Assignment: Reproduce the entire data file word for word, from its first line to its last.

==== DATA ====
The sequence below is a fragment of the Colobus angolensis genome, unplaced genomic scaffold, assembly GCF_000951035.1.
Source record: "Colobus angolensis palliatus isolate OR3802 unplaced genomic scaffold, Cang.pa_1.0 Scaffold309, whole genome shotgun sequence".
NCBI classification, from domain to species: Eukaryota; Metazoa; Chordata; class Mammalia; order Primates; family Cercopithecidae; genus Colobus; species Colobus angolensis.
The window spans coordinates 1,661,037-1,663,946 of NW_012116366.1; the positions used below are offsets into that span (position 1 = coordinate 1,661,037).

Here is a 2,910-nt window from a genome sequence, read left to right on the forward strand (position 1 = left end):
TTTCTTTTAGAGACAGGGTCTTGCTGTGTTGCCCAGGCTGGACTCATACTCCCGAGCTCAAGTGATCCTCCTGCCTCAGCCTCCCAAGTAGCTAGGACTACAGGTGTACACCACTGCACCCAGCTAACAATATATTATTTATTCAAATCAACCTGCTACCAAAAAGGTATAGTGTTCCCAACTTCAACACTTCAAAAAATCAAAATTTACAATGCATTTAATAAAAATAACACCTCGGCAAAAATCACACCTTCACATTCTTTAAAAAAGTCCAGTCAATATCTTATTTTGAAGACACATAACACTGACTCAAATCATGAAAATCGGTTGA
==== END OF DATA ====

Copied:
The sequence below is a fragment of the Colobus angolensis genome, unplaced genomic scaffold, assembly GCF_000951035.1.
Source record: "Colobus angolensis palliatus isolate OR3802 unplaced genomic scaffold, Cang.pa_1.0 Scaffold309, whole genome shotgun sequence".
NCBI classification, from domain to species: Eukaryota; Metazoa; Chordata; class Mammalia; order Primates; family Cercopithecidae; genus Colobus; species Colobus angolensis.
The window spans coordinates 1,661,037-1,663,946 of NW_012116366.1; the positions used below are offsets into that span (position 1 = coordinate 1,661,037).

Here is a 2,910-nt window from a genome sequence, read left to right on the forward strand (position 1 = left end):
TTTCTTTTAGAGACAGGGTCTTGCTGTGTTGCCCAGGCTGGACTCATACTCCCGAGCTCAAGTGATCCTCCTGCCTCAGCCTCCCAAGTAGCTAGGACTACAGGTGTACACCACTGCACCCAGCTAACAATATATTATTTATTCAAATCAACCTGCTACCAAAAAGGTATAGTGTTCCCAACTTCAACACTTCAAAAAATCAAAATTTACAATGCATTTAATAAAAATAACACCTCGGCAAAAATCACACCTTCACATTCTTTAAAAAAGTCCAGTCAATATCTTATTTTGAAGACACATAACACTGACTCAAATCATGAAAATCGGTTGA